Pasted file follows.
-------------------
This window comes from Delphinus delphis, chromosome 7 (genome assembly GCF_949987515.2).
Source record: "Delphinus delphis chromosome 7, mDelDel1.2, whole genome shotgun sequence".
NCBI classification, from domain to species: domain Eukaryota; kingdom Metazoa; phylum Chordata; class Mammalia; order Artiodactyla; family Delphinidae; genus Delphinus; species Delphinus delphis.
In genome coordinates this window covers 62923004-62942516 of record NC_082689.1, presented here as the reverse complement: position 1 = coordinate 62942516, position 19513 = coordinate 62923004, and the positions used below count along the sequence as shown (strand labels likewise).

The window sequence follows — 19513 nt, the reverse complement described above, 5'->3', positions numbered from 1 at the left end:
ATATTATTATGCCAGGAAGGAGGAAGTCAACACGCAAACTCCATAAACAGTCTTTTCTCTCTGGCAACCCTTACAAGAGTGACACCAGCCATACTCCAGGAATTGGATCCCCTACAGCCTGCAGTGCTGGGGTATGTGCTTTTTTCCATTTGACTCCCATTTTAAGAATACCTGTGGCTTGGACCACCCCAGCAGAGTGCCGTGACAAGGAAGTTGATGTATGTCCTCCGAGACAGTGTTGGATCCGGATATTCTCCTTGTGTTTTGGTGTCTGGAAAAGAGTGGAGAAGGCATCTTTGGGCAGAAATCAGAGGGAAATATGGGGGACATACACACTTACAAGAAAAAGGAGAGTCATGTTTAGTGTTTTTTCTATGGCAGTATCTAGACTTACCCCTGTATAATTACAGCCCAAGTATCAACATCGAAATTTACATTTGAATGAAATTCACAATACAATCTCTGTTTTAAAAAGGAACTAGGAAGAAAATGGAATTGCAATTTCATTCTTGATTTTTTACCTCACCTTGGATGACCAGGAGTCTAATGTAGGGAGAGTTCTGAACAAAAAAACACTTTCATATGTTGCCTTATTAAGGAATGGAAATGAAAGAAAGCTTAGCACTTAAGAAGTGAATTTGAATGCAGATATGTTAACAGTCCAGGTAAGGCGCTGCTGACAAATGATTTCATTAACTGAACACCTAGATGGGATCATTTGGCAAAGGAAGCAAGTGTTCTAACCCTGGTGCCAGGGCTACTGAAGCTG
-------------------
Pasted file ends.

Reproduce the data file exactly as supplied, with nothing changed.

This window comes from Delphinus delphis, chromosome 7 (genome assembly GCF_949987515.2).
Source record: "Delphinus delphis chromosome 7, mDelDel1.2, whole genome shotgun sequence".
NCBI classification, from domain to species: domain Eukaryota; kingdom Metazoa; phylum Chordata; class Mammalia; order Artiodactyla; family Delphinidae; genus Delphinus; species Delphinus delphis.
In genome coordinates this window covers 62923004-62942516 of record NC_082689.1, presented here as the reverse complement: position 1 = coordinate 62942516, position 19513 = coordinate 62923004, and the positions used below count along the sequence as shown (strand labels likewise).

The window sequence follows — 19513 nt, the reverse complement described above, 5'->3', positions numbered from 1 at the left end:
ATATTATTATGCCAGGAAGGAGGAAGTCAACACGCAAACTCCATAAACAGTCTTTTCTCTCTGGCAACCCTTACAAGAGTGACACCAGCCATACTCCAGGAATTGGATCCCCTACAGCCTGCAGTGCTGGGGTATGTGCTTTTTTCCATTTGACTCCCATTTTAAGAATACCTGTGGCTTGGACCACCCCAGCAGAGTGCCGTGACAAGGAAGTTGATGTATGTCCTCCGAGACAGTGTTGGATCCGGATATTCTCCTTGTGTTTTGGTGTCTGGAAAAGAGTGGAGAAGGCATCTTTGGGCAGAAATCAGAGGGAAATATGGGGGACATACACACTTACAAGAAAAAGGAGAGTCATGTTTAGTGTTTTTTCTATGGCAGTATCTAGACTTACCCCTGTATAATTACAGCCCAAGTATCAACATCGAAATTTACATTTGAATGAAATTCACAATACAATCTCTGTTTTAAAAAGGAACTAGGAAGAAAATGGAATTGCAATTTCATTCTTGATTTTTTACCTCACCTTGGATGACCAGGAGTCTAATGTAGGGAGAGTTCTGAACAAAAAAACACTTTCATATGTTGCCTTATTAAGGAATGGAAATGAAAGAAAGCTTAGCACTTAAGAAGTGAATTTGAATGCAGATATGTTAACAGTCCAGGTAAGGCGCTGCTGACAAATGATTTCATTAACTGAACACCTAGATGGGATCATTTGGCAAAGGAAGCAAGTGTTCTAACCCTGGTGCCAGGGCTACTGAAGCTG